Therefore, the events of Cyprus were similar to lighting a candle in a dark room and they will make it very difficult for investors to sleep the blissful sleep of ignorance. Knowing that the template used in Cyprus is essentially the same for all uninsured deposits should turn some wealthy investors into insomniacs. Governments around the world have been robbing wealth through inflation and a little known but highly effective policy called “financial repression”. Now, they have taken the bold step of expropriating funds directly from savings accounts. This marks the crossing of a sacrosanct red line.
The frightening thing about lying is that it takes a thousand lies to support a single lie and yet truth, once seen, supports itself. This is the significance of the events in Cyprus to gold. What would happen were the Troika to make the same demands on the offshore banks of the Cayman Islands, or even the Turks and Caicos, as they did in Cyprus? First, they would discover billions of dollars they otherwise didn’t know about, and second, the Western investors who held money in these accounts would be outraged, just as Russian investors who used Cypriot offshore accounts were.
So far the Western financial matrix has been successful in sustaining the illusion of safety and security in their banks through something gold investor extraordinaire Jim Sinclair calls “management of perceptive economics” (MOPE). This is the propaganda campaign that started on August 15, 1971, the day President Nixon removed the world’s reserve currency, the U.S. dollar, from its final international peg to gold. As investor perception had to be managed to create confidence in unbacked fiat currency, gold had to be equally disparaged. This is one reason so many wealthy Western investors, funds and even central banks are so dangerously under-invested in gold.
The campaign has been effective for the past four decades and investors have been almost entirely convinced they have nothing to worry about. After all, every financial crisis has been met by an avalanche of new currency creation and a barrage of happy talk about green shoots of recovery, resolution and, of course, the perpetually rising DOW.
Yet Cyprus is a wake-up call that may be what Mr. Sinclair referred to as “the biggest mistake made by the IMF and the ECB in their history.” To date, the gold market has been an orderly one, thanks to the leverage of the paper gold market and the largest accumulators, the Eastern central banks and wealthy developing-country investors, who wish to continue accumulating at bargain basement prices. Panic tends to make for disorderly markets and the wealthy are just as capable of herd mentality as anyone else. When the realization dawns that physical gold, gold to which one holds title, gold that is stored in a vault outside the grasp of the banking system—the ultimate form of wealth protection—is in extremely limited supply, there will be a stampede to obtain it.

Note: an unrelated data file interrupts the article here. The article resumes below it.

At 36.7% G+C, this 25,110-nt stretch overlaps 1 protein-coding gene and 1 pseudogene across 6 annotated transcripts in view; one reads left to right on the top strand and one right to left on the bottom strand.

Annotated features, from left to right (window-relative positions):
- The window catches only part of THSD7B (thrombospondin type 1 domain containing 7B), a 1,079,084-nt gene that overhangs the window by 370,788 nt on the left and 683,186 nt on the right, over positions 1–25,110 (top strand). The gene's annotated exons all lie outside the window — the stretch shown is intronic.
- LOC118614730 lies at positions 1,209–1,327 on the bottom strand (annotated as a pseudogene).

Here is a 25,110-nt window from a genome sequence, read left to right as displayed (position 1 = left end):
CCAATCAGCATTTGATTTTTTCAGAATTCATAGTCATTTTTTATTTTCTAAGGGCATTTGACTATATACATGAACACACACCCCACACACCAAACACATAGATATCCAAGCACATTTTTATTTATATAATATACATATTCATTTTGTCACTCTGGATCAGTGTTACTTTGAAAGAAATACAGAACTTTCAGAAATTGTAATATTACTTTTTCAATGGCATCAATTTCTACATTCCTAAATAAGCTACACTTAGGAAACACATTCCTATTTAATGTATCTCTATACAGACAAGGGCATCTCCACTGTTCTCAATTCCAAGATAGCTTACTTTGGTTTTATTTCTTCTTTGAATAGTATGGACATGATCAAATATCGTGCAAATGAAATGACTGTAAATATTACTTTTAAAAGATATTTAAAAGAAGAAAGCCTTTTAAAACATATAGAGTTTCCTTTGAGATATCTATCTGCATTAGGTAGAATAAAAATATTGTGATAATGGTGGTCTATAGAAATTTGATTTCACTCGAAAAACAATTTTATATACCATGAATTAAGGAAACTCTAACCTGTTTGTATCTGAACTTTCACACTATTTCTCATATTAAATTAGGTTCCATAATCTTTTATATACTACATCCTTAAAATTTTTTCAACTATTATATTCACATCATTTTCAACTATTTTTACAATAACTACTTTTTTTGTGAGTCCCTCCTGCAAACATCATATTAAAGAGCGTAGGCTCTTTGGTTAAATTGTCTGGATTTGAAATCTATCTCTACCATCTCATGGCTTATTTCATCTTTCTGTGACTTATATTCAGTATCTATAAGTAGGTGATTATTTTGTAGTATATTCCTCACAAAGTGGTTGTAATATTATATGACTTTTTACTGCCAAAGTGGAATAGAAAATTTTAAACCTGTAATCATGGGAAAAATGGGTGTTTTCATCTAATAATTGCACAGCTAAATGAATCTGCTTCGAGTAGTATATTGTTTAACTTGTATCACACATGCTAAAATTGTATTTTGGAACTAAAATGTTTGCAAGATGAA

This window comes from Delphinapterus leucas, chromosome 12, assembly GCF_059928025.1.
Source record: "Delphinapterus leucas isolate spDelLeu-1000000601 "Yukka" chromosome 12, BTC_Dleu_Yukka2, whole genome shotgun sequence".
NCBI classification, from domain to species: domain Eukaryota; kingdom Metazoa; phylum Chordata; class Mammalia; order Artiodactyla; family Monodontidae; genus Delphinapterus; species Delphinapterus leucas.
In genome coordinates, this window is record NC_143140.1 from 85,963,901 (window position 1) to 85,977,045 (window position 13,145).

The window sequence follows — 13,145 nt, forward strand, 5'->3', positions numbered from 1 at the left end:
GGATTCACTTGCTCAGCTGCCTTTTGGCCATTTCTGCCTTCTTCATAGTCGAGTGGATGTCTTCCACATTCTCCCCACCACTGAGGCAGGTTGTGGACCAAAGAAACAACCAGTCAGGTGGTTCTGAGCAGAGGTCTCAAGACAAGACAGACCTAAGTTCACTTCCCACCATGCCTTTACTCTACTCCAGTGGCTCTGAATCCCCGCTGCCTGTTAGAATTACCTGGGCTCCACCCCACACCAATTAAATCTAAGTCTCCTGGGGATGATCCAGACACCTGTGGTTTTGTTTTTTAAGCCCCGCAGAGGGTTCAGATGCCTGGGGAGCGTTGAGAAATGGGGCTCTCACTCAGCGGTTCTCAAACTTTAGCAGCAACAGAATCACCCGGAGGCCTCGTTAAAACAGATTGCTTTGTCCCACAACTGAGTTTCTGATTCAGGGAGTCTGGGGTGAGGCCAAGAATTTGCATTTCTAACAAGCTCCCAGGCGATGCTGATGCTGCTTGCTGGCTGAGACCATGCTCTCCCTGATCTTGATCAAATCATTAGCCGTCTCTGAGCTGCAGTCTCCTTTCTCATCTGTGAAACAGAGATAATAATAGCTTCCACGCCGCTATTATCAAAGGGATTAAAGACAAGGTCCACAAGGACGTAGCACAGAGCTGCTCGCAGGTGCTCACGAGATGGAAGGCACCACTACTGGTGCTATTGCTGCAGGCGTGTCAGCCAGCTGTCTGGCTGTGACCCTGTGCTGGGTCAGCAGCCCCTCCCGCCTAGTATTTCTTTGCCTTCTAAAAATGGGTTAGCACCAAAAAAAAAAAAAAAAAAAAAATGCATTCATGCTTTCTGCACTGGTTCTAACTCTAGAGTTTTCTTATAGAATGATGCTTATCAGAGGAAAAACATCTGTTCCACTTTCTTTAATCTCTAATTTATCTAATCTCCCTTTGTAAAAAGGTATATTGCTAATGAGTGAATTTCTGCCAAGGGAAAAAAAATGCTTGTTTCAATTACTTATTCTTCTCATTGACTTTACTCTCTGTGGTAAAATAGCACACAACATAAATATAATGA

Cyprus is a small country of less than a million inhabitants. Apart from its broken banking system, Cyprus in some ways is in better shape than many of the larger European Union members, such as Greece and Spain, which have unemployment in the double digits. Cyprus currently has an unemployment rate of 12 percent. Its debt-to-GDP, at 85 percent, is considerably lower than that of the United States at over 100 percent. Some feel Cyprus was singled out for a daylight robbery test run on personal bank accounts because of its close relationship with Russia, a key geopolitical competitor to the EU. Whatever the motivation, the plan has backfired spectacularly.
Last Friday Nigel Farage, leader of the UK Independence Party, underlined this message in an interview with RT News network, stating that the turn of events in Cyprus leads to one conclusion: “Don’t invest in the Eurozone! Do not invest anywhere in Eurozone. You’ve got to be mad to do so, because it’s now run by people who don’t respect democracy, who don’t respect the rule of law, who don’t respect the basic principles upon which Western civilization is supposed to be based.”
Cyprus was not the first domino in the long line that is poised to topple the entire Western banking system. Iceland was. When Iceland was given a similar ultimatum to pay the European banks or risk retribution, it held a national referendum and decided instead to throw some of the bankers out of the country and incarcerate the rest. The move freed them from the Eurozone’s oppressive grip overnight. Within two years the Icelandic economy was well on its way to full recovery.
Fortunately, this story was easy to bury, because the Iceland domino fell backwards and did not affect the chain. Iceland was not a member of the EU, but Cyprus is. If Cyprus were to leave the Union over this dispute, other countries like Greece could follow suit. Why wouldn’t they? The money Greece is borrowing to remain in the EU is not going to the Greek people who suffer 25 percent unemployment and escalating business failures due to lack of access to credit. It is going to the German and French banks.
Confidence, like truth, doesn’t disappear; it just finds more stable ground. Gold has been the bedrock of the world’s economy for thousands of years, maintaining purchasing power better than any other asset class. Re-allocating wealth to gold restores confidence in money, and storing gold in a secure, LMBA-protected vault is the most effective way of regaining confidence in money at a time when bankers are so desperate they will threaten broad daylight thievery. We encourage readers to act on this lesson from the events of Cyprus and re-allocate assets to gold. This simple move is like buying the ultimate wealth protection insurance policy against black swan events, currency devaluation and now, robber bankers.
In my new book, $10,000 Gold: Why Gold’s Inevitable Rise is the Investor’s Safe Haven, published by John Wiley and Sons and to be released in May, I discuss the long-term and irreversible trends that will lead to $10,000 gold. The book looks more deeply at the issues discussed above. It also describes how investors can protect their wealth through precious metals ownership, just as many in the developing nations have been doing methodically for the past decade.